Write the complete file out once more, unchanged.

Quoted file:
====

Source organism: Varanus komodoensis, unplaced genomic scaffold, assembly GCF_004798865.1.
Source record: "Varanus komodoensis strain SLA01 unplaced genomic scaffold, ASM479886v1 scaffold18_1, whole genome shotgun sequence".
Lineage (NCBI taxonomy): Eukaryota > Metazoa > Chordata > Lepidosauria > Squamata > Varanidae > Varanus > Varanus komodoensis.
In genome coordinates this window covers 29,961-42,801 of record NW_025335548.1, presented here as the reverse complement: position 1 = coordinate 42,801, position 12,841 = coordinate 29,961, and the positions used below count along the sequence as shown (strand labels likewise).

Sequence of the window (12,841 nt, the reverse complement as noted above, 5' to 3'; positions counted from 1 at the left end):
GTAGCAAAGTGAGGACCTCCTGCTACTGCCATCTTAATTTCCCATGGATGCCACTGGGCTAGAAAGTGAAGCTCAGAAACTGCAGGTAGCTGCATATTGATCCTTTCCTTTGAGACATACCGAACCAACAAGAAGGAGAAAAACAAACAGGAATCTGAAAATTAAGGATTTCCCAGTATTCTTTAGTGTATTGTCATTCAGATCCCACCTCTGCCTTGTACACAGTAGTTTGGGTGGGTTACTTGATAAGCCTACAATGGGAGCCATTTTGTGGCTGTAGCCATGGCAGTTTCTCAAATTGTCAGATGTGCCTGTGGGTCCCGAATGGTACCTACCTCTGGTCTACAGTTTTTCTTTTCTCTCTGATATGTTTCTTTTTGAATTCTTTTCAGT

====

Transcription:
Source organism: Varanus komodoensis, unplaced genomic scaffold, assembly GCF_004798865.1.
Source record: "Varanus komodoensis strain SLA01 unplaced genomic scaffold, ASM479886v1 scaffold18_1, whole genome shotgun sequence".
Lineage (NCBI taxonomy): Eukaryota > Metazoa > Chordata > Lepidosauria > Squamata > Varanidae > Varanus > Varanus komodoensis.
In genome coordinates this window covers 29,961-42,801 of record NW_025335548.1, presented here as the reverse complement: position 1 = coordinate 42,801, position 12,841 = coordinate 29,961, and the positions used below count along the sequence as shown (strand labels likewise).

Sequence of the window (12,841 nt, the reverse complement as noted above, 5' to 3'; positions counted from 1 at the left end):
GTAGCAAAGTGAGGACCTCCTGCTACTGCCATCTTAATTTCCCATGGATGCCACTGGGCTAGAAAGTGAAGCTCAGAAACTGCAGGTAGCTGCATATTGATCCTTTCCTTTGAGACATACCGAACCAACAAGAAGGAGAAAAACAAACAGGAATCTGAAAATTAAGGATTTCCCAGTATTCTTTAGTGTATTGTCATTCAGATCCCACCTCTGCCTTGTACACAGTAGTTTGGGTGGGTTACTTGATAAGCCTACAATGGGAGCCATTTTGTGGCTGTAGCCATGGCAGTTTCTCAAATTGTCAGATGTGCCTGTGGGTCCCGAATGGTACCTACCTCTGGTCTACAGTTTTTCTTTTCTCTCTGATATGTTTCTTTTTGAATTCTTTTCAGT